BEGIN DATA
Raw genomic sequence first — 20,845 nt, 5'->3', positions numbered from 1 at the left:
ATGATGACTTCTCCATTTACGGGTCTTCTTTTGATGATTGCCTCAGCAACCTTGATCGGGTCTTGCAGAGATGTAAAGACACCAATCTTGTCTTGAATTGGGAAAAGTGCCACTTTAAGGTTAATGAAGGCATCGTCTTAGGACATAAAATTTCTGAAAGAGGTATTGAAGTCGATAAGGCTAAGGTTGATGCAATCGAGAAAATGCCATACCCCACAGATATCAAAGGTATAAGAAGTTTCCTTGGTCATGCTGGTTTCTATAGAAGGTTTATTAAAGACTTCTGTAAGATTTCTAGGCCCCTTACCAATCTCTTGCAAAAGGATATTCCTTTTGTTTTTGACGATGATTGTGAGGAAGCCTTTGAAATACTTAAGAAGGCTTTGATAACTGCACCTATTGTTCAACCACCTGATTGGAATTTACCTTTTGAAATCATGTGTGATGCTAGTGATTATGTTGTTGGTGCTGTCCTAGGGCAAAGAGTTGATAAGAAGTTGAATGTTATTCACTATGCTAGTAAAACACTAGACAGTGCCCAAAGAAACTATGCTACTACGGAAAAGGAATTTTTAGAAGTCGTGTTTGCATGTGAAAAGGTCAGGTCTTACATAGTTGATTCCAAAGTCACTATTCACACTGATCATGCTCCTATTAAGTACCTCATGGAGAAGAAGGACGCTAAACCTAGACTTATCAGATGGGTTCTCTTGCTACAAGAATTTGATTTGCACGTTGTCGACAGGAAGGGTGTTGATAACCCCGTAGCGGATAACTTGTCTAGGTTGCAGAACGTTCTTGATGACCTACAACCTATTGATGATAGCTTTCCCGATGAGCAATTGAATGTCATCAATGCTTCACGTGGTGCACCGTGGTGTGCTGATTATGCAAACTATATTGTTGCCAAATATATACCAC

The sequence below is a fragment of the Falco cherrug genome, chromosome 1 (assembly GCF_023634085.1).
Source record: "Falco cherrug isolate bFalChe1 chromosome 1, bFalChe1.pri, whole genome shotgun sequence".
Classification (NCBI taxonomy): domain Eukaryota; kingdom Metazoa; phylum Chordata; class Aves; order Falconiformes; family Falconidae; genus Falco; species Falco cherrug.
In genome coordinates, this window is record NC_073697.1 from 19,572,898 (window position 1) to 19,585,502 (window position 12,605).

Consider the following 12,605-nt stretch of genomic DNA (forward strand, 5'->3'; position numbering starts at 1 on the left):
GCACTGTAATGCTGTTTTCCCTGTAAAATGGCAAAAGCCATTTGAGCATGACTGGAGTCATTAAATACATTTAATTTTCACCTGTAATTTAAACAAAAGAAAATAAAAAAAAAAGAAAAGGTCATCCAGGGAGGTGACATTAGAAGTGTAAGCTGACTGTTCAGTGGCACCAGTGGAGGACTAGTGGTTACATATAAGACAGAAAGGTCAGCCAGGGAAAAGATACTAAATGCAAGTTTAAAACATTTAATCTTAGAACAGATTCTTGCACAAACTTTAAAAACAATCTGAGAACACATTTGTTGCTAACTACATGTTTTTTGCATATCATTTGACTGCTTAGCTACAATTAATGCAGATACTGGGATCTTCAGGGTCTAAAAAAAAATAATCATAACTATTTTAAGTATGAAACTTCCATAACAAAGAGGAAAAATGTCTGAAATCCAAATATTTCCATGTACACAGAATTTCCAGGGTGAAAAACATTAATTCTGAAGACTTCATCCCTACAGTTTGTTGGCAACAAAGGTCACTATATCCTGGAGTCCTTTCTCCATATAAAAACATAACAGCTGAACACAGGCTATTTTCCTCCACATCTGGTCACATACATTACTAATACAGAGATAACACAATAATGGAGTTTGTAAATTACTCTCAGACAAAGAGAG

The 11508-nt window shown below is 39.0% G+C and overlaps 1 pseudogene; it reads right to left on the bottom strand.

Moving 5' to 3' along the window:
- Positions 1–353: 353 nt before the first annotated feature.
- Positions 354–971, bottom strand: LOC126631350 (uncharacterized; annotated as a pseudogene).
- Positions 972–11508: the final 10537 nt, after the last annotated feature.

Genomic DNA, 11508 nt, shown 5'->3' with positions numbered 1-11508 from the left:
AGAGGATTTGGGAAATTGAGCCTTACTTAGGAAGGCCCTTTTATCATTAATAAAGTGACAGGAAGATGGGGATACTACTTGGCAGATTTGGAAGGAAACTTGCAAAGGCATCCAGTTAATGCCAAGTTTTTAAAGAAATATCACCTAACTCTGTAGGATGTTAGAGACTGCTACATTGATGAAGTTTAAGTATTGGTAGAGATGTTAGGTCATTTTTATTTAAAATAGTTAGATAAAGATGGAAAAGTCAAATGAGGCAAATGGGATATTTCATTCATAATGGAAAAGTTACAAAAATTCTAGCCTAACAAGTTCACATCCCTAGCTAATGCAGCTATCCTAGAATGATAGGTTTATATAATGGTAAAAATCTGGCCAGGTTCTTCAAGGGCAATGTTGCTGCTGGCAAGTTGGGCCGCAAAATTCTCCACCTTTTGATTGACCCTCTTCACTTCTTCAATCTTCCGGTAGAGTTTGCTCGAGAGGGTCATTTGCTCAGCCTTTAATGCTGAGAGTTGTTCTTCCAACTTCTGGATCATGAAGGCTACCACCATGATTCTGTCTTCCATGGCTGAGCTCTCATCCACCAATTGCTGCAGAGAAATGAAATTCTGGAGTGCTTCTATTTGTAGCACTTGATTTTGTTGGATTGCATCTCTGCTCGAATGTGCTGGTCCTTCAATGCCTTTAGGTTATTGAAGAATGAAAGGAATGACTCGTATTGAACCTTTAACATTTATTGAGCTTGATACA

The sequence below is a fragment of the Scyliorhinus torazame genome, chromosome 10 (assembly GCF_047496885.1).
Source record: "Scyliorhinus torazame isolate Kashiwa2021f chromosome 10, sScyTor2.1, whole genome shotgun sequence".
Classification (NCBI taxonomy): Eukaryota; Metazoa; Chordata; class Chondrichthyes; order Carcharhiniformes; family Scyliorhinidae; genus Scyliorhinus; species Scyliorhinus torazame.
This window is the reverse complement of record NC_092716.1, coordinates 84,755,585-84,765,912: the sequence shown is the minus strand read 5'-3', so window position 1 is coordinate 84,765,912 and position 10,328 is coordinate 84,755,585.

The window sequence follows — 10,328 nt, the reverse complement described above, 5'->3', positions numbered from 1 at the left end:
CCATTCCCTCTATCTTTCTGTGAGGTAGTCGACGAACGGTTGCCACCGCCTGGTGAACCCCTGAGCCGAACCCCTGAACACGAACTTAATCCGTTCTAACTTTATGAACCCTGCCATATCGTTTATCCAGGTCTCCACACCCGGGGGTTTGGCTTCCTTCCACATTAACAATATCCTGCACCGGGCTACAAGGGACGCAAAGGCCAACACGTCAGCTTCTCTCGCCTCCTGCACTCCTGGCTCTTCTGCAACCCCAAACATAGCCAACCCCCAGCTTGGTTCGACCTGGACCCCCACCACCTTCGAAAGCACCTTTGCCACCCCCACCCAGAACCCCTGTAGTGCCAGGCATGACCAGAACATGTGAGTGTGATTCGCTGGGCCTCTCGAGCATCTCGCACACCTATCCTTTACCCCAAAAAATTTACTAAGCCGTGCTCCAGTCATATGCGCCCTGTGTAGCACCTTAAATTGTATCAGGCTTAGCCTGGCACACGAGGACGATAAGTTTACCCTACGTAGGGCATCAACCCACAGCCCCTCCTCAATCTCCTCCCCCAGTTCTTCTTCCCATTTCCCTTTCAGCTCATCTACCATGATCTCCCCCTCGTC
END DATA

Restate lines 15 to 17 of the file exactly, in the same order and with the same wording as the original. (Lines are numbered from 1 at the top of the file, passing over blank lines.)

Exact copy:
AGAGGATTTGGGAAATTGAGCCTTACTTAGGAAGGCCCTTTTATCATTAATAAAGTGACAGGAAGATGGGGATACTACTTGGCAGATTTGGAAGGAAACTTGCAAAGGCATCCAGTTAATGCCAAGTTTTTAAAGAAATATCACCTAACTCTGTAGGATGTTAGAGACTGCTACATTGATGAAGTTTAAGTATTGGTAGAGATGTTAGGTCATTTTTATTTAAAATAGTTAGATAAAGATGGAAAAGTCAAATGAGGCAAATGGGATATTTCATTCATAATGGAAAAGTTACAAAAATTCTAGCCTAACAAGTTCACATCCCTAGCTAATGCAGCTATCCTAGAATGATAGGTTTATATAATGGTAAAAATCTGGCCAGGTTCTTCAAGGGCAATGTTGCTGCTGGCAAGTTGGGCCGCAAAATTCTCCACCTTTTGATTGACCCTCTTCACTTCTTCAATCTTCCGGTAGAGTTTGCTCGAGAGGGTCATTTGCTCAGCCTTTAATGCTGAGAGTTGTTCTTCCAACTTCTGGATCATGAAGGCTACCACCATGATTCTGTCTTCCATGGCTGAGCTCTCATCCACCAATTGCTGCAGAGAAATGAAATTCTGGAGTGCTTCTATTTGTAGCACTTGATTTTGTTGGATTGCATCTCTGCTCGAATGTGCTGGTCCTTCAATGCCTTTAGGTTATTGAAGAATGAAAGGAATGACTCGTATTGAACCTTTAACATTTATTGAGCTTGATACA

The sequence below is a fragment of the Scyliorhinus torazame genome, chromosome 10 (assembly GCF_047496885.1).
Source record: "Scyliorhinus torazame isolate Kashiwa2021f chromosome 10, sScyTor2.1, whole genome shotgun sequence".